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Business Forecast

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Business Forecast 2017-06-19T23:51:14+00:00

Monthly Business Forecast – May 2017

Business Community Maintains Steady Optimism Looking to Summer

Concern for potential cyberattack on business grows from 2015

Note: The Chamber is proud to announce that the Business Forecast is now sponsored by San Diego Private Bank. The Bank’s focus is to provide a distinctly different banking experience through unparalleled service and creative funding solutions to individuals and businesses with complex financial needs.

Highlights:

With the Business Outlook Index at 23.7, San Diego’s business community remains upbeat

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Long-term surge in confidence has lifted all but one-person firms

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Near-term forecast for coastal businesses is dim

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Cyberattacks being taken more seriously now than in 2015

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Loss of information most commonly seen as worst cyberattack outcome

This month’s San Diego Private Bank-sponsored Business Forecast shows that San Diego’s business community remains steadily upbeat about near term prospects. The Business Outlook Index (BOI) sits right at its all-time average of 23.7. There has been no change in the outlook since last month and optimism has been stable the entire year. It has been a pleasantly remarkable change from 2016, when San Diego’s business community began to doubt that things would improve and see-sawed its way through the year.

The year-long surge has come mainly from improved expectations for revenue and a better outlook for industry conditions. The outlooks for employment and labor have not shown any consistent movement during the past year. Micro firms, where the owner is the only employee, are the only types of businesses left out of the growing optimism. The upward trend in the BOI has completely ignored them, while small, medium, and large businesses have been feeling increasingly better about their prospects. Geographically, it’s been the north city businesses (north of Interstate 8 and in the City of San Diego) that have become most optimistic. Businesses there took a big hit, lasting from August through December 2016, but now post a strong BOI score of 30.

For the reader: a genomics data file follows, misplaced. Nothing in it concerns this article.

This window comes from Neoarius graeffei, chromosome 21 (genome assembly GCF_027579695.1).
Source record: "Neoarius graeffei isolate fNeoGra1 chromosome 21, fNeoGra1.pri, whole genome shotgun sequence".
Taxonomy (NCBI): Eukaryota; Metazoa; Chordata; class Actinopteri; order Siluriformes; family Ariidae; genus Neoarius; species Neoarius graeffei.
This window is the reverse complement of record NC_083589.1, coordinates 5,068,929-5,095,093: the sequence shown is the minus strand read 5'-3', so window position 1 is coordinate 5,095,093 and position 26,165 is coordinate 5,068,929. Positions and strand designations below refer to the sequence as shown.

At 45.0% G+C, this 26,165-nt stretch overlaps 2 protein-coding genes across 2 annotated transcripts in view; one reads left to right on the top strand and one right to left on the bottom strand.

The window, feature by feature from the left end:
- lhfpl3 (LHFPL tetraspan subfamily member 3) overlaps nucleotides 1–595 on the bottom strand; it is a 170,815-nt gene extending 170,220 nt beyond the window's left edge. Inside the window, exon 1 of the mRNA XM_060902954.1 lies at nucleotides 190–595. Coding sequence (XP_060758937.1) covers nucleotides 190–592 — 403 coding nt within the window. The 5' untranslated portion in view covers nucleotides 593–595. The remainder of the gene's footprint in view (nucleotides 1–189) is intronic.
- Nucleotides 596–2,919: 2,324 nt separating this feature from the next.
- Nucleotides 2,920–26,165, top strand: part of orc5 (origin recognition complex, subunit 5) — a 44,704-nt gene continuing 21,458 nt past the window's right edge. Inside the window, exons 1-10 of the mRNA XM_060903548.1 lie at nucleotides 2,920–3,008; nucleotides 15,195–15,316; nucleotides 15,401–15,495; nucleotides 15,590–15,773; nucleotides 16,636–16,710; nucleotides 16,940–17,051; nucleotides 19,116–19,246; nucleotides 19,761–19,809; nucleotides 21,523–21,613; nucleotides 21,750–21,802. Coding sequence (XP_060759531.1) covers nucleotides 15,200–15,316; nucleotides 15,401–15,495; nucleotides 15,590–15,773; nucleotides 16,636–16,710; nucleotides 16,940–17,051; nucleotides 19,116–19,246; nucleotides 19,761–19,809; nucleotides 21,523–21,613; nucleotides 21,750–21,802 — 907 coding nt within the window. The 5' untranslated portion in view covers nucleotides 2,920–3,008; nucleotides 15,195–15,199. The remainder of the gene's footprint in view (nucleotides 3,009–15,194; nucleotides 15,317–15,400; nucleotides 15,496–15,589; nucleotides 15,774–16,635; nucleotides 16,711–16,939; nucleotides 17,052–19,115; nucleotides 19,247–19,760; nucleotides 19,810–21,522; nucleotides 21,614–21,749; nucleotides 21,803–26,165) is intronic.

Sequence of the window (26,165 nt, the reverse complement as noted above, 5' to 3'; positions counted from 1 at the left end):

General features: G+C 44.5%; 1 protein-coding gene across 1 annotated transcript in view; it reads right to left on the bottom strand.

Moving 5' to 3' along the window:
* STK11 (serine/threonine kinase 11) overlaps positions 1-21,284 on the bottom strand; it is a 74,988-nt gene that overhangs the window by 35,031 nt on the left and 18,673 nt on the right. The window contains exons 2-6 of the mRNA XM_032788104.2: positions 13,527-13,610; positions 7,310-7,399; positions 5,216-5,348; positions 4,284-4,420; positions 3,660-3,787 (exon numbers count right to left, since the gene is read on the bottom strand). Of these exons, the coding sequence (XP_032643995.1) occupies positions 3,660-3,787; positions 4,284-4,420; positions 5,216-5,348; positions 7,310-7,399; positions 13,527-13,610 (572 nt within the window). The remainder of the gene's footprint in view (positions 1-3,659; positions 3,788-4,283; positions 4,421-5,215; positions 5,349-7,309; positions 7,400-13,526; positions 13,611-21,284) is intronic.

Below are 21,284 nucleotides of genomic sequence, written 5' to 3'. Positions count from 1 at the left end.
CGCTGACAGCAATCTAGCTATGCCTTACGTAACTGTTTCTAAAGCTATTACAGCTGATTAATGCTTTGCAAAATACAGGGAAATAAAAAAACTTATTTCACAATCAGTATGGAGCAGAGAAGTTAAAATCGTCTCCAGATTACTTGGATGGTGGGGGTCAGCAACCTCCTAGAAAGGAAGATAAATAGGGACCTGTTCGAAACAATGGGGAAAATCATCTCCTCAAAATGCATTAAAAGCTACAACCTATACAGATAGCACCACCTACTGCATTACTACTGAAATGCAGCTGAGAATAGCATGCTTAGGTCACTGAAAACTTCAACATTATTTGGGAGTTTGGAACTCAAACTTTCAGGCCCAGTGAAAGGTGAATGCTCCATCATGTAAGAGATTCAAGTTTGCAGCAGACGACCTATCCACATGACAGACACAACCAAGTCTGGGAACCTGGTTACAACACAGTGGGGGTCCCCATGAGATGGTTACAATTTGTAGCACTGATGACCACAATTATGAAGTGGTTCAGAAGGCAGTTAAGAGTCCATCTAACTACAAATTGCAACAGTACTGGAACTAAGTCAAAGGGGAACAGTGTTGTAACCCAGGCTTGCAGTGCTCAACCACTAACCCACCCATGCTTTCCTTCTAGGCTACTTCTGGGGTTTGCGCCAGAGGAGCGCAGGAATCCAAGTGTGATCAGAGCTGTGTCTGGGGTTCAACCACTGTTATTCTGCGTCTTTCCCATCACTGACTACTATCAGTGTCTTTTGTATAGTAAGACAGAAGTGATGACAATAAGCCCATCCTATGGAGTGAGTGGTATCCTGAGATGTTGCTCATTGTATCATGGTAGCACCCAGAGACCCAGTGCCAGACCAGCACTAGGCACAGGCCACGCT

One blemish on an otherwise fine report: businesses along the coast report a serious dip in their outlook. The BOI for coastal companies was in healthy territory last month (50), but suddenly dropped to 4 this month. Aside from the problems for coastal businesses, which center on hiring, revenue and business conditions, the north city region keeps barreling along, reporting an impressive BOI of 30.

General government regulations continue to be a top concern, as 9 percent mention that is their main challenge this month. When we fold in specific regulations such as Obamacare and minimum wage increases, 19 percent say a government-related issue is their main new challenge now.  Competition (5 percent), staffing (5 percent), and issues specific to the business (4 percent) are the prominent new hurdles unrelated to government.

But encountering a business specific challenge is not necessarily a bad thing. Those business are in hiring mode now and are much more gung-ho about offering their workers more hours. In contrast, companies citing government related challenges lag, quite dissatisfied with the outlook for their particular industry.

In light of the recent and far-reaching ransomware attacks, this month’s survey takes the business community’s pulse on how vulnerable business is to a cyberattack and what the worst outcome would be. We last asked about this in March 2015 when we found local businesspeople more dismissive than they are now. Just 26 months ago, only 35 percent thought the typical local firm in their industry was likely to come under a serious cyberattack within the next three years – and half thought that wasn’t likely. Fast-forward to today and concern has grown as the results have somewhat flipped. Now, 48 percent say being seriously attacked is likely (almost one in six regard it as very likely) and just 46 percent see that as unlikely.